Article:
Starters are a set of convenient dependency descriptors that you can include in your application. You get a one-stop shop for all the Spring and related technologies that you need without having to hunt through sample code and copy-paste loads of dependency descriptors. For example, if you want to get started using Spring and JPA for database access, include thedependency in your project.
The starters contain a lot of the dependencies that you need to get a project up and running quickly and with a consistent, supported set of managed transitive dependencies.
What’s in a name
All official starters follow a similar naming pattern; , where is a particular type of application. This naming structure is intended to help when you need to find a starter. The Maven integration in many IDEs lets you search dependencies by name. For example, with the appropriate Eclipse or STS plugin installed, you can press in the POM editor and type “spring-boot-starter” for a complete list.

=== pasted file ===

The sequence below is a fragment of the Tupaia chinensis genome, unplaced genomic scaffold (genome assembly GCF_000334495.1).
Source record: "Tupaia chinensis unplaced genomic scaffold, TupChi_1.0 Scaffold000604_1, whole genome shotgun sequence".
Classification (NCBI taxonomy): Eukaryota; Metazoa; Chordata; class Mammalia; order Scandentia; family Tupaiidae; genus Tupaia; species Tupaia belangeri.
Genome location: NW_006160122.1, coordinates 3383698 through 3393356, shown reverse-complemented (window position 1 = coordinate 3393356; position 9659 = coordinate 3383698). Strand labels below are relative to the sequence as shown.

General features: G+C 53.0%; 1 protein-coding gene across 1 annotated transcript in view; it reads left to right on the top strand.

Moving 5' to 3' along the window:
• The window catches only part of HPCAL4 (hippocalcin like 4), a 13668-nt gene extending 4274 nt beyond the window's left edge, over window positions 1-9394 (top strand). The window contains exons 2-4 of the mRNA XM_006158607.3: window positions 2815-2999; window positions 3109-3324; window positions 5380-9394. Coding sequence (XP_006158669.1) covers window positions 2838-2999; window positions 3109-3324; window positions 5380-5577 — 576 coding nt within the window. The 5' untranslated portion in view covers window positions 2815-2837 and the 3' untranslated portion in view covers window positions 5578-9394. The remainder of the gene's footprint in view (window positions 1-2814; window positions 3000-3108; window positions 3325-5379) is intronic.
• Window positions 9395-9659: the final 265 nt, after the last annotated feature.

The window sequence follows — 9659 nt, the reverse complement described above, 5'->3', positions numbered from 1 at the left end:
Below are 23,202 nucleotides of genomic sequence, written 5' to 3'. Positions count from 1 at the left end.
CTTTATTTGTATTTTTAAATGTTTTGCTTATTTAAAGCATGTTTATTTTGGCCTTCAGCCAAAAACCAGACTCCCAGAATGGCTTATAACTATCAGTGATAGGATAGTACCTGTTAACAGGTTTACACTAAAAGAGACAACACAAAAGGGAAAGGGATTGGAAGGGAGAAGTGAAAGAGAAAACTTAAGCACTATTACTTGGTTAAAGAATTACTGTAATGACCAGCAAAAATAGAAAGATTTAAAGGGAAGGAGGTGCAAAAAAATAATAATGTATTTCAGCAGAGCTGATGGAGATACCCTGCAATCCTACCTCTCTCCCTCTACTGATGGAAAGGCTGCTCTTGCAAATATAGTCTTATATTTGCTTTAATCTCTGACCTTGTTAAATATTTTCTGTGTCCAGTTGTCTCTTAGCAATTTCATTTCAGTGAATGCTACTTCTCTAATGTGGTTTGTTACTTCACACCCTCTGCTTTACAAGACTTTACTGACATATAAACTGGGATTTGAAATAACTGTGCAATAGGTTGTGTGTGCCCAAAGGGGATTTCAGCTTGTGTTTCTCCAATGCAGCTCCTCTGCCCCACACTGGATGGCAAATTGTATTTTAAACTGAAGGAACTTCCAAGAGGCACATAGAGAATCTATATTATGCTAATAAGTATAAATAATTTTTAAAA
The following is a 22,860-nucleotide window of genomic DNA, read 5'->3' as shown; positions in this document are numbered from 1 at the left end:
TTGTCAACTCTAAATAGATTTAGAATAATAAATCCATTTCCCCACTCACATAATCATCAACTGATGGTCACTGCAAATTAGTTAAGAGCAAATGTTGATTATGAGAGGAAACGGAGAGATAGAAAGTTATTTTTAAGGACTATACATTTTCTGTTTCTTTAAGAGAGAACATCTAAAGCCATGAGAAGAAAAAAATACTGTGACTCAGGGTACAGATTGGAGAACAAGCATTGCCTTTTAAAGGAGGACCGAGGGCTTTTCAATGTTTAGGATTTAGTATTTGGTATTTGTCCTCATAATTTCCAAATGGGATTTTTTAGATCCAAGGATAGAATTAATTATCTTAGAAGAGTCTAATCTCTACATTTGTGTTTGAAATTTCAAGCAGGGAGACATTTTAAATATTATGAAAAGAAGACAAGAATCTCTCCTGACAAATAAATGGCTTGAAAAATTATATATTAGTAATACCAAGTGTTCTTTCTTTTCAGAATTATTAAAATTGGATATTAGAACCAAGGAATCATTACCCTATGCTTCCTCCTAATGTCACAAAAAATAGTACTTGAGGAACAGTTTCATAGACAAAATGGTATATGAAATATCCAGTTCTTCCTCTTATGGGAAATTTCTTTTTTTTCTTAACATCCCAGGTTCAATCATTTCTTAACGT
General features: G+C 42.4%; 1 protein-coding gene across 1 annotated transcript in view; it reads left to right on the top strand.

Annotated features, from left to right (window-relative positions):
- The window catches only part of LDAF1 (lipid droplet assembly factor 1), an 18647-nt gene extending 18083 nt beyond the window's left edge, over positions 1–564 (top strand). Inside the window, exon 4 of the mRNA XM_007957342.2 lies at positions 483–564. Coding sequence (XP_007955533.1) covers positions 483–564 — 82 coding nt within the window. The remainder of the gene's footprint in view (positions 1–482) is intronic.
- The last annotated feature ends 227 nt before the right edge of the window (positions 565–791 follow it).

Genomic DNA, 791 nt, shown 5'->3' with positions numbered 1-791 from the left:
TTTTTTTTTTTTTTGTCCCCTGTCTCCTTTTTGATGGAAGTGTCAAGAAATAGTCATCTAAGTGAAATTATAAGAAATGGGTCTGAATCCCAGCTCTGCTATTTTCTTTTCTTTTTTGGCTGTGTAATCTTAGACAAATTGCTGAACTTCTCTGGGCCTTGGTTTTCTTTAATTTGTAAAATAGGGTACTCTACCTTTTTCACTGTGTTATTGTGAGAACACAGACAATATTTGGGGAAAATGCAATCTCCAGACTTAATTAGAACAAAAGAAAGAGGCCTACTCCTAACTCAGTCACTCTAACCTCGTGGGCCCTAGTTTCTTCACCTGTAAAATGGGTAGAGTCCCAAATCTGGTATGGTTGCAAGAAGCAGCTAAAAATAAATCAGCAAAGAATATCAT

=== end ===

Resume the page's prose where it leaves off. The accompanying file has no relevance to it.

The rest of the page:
As explained in the “Creating Your Own Starter” section, third party starters should not start with , as it is reserved for official Spring Boot artifacts. Rather, a third-party starter typically starts with the name of the project. For example, a third-party starter project called would typically be named .
The following application starters are provided by Spring Boot under thegroup:
Table 13.1. Spring Boot application starters
In addition to the application starters, the following starters can be used to add production ready features:
Table 13.2. Spring Boot production starters
Finally, Spring Boot also includes the following starters that can be used if you want to exclude or swap specific technical facets:
Table 13.3. Spring Boot technical starters